When Andy Weir's "Artemis" debuted last year, the book transported science-fiction readers to a near future in which regular people live on the moon, tap its resources and (sometimes) pull off a lunar heist. It's a crime caper on the moon.
In case you missed it last year, "Artemis" is Weir's second science-fiction novel, after 2014's spectacular "The Martian" (Crown, 2014). It tells the story of Jasmine "Jazz" Bashara, a porter who works to move goods around (sometimes not so legally) on the moon base "Artemis." I won't spoil the rest, but suffice it to say, adventure ensues. There are moonwalks and chases, and more than a bit of moon exploration history. (For example, Artemis' domes are named after Apollo astronauts.)
Just like the "The Martian," "Artemis" will be getting the movie treatment. Fox and New Regency picked up the film rights to the book months before it was released last year. The film will be directed by Phil Lord and Christopher Miller, according to Deadline. The movie version of "The Martian," released in 2015, starred Matt Damon as Mark Watney, an astronaut stranded on Mars who has to figure out how to survive.
With the paperback of "Artemis" (Broadway Books, 2018) launching in bookstores today (July 3), we caught up with Weir to find out what he thinks about NASA's new plan to send astronauts to the moon and if private companies are going to get there first.
Space.com: A lot has happened since "Artemis" debuted in 2017. The U.S. now says its goal is to definitely return astronauts to the moon instead of an asteroid, with Mars on the horizon. What do you think of that moon-bound plan? Does it make sense to start back at the moon again, nearly 50 years after astronauts first landed there, or should NASA be aiming straight for Mars?
Andy Weir: I actually like the moon plan, and I prefer it to a direct-to-Mars approach. First off, most of the technology developed for a modern lunar mission would be usable for a later Mars mission — the main part being the Earth-independent nature of the mission profile.
Secondly, I think a lunar mission could really help get public/private space partnerships going. Instead of spending gajillions on the mission like we did in the 1960s (NASA was 5 percent of the entire federal budget), this time we would most likely work with commercial space companies to reduce costs. That, in turn, will help grow the burgeoning commercial space industry.
Space.com: Artemis is a sprawling moon colony, and its original residents all flocked there for one reason or another. What makes the moon such a tantalizing target for them and for the rest of us in real life, given that we don't even have spaceships that can reach the moon on regular trips yet?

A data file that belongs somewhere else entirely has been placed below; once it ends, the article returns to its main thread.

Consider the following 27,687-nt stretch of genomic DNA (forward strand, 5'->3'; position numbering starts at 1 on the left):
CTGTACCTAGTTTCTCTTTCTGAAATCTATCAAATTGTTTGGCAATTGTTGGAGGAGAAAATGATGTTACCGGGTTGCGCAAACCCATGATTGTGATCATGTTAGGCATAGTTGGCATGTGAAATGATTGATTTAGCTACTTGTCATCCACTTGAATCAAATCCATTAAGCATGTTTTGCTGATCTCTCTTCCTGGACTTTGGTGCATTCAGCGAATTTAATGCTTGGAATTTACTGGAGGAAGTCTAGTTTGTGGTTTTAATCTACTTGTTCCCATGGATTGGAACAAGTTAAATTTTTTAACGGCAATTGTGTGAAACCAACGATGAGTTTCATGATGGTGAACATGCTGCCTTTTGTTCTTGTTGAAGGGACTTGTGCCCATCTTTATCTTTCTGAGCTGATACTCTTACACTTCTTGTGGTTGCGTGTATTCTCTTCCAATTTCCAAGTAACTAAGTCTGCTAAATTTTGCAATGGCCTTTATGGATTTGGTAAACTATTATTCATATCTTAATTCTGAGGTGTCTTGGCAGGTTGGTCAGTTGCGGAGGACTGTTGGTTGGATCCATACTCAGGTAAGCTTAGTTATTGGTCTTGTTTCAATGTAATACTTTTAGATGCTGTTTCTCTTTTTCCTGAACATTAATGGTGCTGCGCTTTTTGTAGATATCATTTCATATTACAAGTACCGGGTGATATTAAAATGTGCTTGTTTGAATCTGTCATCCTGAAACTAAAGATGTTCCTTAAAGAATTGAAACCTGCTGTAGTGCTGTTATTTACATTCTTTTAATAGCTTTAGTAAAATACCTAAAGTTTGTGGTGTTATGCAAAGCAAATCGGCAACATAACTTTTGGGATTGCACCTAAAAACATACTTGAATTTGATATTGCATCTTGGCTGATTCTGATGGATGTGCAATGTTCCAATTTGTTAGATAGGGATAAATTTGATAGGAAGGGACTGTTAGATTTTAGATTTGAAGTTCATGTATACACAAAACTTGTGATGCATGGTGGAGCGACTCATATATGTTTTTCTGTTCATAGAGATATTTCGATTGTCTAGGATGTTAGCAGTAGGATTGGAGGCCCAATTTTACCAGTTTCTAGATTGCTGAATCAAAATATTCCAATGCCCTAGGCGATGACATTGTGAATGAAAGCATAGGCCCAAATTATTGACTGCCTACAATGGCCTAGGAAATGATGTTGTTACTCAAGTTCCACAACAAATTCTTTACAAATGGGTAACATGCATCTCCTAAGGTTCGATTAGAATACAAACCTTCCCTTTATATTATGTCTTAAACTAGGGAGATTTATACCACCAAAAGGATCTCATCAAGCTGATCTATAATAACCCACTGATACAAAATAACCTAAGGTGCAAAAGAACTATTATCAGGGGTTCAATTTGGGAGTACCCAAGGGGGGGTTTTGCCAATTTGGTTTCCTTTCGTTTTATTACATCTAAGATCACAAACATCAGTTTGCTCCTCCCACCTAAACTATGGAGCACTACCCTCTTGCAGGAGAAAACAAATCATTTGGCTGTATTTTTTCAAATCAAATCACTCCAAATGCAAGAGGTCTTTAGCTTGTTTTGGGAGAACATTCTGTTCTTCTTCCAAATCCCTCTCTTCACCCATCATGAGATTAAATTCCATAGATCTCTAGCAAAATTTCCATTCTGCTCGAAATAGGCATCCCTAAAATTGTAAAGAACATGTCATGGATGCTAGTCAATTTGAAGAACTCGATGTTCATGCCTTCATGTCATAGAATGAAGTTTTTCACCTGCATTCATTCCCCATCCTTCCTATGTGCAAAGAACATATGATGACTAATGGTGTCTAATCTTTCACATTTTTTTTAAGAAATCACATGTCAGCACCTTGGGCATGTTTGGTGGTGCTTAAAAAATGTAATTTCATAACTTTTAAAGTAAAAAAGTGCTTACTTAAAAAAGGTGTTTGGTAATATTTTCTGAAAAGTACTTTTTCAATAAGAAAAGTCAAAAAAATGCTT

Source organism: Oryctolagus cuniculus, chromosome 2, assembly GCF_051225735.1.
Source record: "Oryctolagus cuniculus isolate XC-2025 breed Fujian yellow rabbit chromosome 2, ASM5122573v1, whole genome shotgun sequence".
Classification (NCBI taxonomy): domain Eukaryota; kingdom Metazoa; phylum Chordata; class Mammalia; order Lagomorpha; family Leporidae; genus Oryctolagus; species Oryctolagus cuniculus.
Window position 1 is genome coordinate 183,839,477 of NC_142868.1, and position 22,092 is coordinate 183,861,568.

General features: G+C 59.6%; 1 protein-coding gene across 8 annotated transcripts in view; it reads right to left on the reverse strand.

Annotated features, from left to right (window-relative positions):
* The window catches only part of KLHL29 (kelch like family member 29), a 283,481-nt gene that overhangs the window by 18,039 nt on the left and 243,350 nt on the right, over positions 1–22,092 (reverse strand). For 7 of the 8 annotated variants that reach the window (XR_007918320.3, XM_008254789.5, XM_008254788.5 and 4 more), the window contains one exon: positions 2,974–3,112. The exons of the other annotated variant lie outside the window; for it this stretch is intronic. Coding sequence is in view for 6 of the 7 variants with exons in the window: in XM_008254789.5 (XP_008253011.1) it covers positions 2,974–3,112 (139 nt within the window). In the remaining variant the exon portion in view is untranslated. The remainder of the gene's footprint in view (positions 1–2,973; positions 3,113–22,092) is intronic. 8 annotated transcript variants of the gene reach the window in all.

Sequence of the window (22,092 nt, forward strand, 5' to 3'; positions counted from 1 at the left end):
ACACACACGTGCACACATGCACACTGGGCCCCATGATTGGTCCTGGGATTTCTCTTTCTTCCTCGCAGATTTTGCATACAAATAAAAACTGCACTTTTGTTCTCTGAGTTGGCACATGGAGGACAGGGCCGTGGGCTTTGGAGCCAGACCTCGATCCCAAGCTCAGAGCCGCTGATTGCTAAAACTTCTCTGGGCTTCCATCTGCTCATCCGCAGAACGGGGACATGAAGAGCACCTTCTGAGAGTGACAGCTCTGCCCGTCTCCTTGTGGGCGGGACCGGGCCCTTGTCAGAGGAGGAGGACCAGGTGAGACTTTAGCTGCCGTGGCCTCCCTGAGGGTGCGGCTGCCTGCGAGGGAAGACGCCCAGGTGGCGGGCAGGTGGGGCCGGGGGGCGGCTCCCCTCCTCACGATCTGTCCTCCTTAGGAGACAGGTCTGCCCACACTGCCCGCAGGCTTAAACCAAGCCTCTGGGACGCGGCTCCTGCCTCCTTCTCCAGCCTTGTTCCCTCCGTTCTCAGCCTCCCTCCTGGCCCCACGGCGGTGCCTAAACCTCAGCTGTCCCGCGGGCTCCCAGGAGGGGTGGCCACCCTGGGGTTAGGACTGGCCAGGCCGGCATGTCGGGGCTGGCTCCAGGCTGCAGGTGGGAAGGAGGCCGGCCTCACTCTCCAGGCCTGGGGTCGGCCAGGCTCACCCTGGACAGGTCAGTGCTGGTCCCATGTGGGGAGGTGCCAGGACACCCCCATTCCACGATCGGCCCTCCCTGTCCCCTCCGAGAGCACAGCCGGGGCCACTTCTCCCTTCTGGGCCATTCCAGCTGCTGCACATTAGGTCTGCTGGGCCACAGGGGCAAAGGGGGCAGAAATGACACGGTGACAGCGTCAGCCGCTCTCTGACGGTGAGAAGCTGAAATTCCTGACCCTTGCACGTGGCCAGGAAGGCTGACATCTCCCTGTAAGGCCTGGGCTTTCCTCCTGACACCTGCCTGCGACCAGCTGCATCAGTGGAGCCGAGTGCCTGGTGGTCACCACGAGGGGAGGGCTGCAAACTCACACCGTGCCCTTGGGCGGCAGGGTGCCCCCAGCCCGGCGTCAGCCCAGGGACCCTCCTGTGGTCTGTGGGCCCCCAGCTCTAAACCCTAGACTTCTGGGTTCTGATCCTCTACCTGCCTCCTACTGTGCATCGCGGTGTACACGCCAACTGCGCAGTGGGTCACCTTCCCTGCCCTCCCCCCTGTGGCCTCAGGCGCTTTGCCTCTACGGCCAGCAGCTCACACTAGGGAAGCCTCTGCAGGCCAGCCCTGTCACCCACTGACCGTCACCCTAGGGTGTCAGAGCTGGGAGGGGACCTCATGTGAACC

Weir: The only deviation from the modern world that I made for "Artemis" was the price to low Earth orbit (LEO). I decided that, by 2084, when the story takes place, the price to LEO has been driven down by competition in the commercial space industry far enough that middle-class people can afford to go to space. It's not cheap — it's a once-in-a-lifetime vacation if you choose to do it. But it's in reach. That makes an economic incentive to build a vacation resort on the moon.
Space.com: A few billionaire-backed companies are aiming for the moon, like SpaceX, with its Big Falcon Rocket, and Blue Origin, with its plans for a Blue Moon lander. Do you think private companies will colonize the moon before governments, or does NASA still have a horse in that new space race?
Weir: You have to be careful with the word "colonize." I believe that, pretty much by definition, "colonization" is always a private company affair. People have to want to move somewhere in order for it to be colonized. If they want to go, they'll pay to get there. And if they'll pay to get there, a company will arise to provide the service. The only reason it hasn't already happened is we lack the technology to make it affordable.
That having been said, I definitely think it will be a government agency (or collection of cooperating government agencies) that will make the first permanent installation on the moon. Something like [the] ISS [International Space Station].
Space.com: Finally, what's next for the Artemis colony? Surely, this isn't the last we've seen of Jazz and her life on the moon. Any clues to what her future holds?
Weir: I definitely plan to write sequels. The setting was widely praised by readers, even by readers who didn't like the story. So, I'm definitely on to something.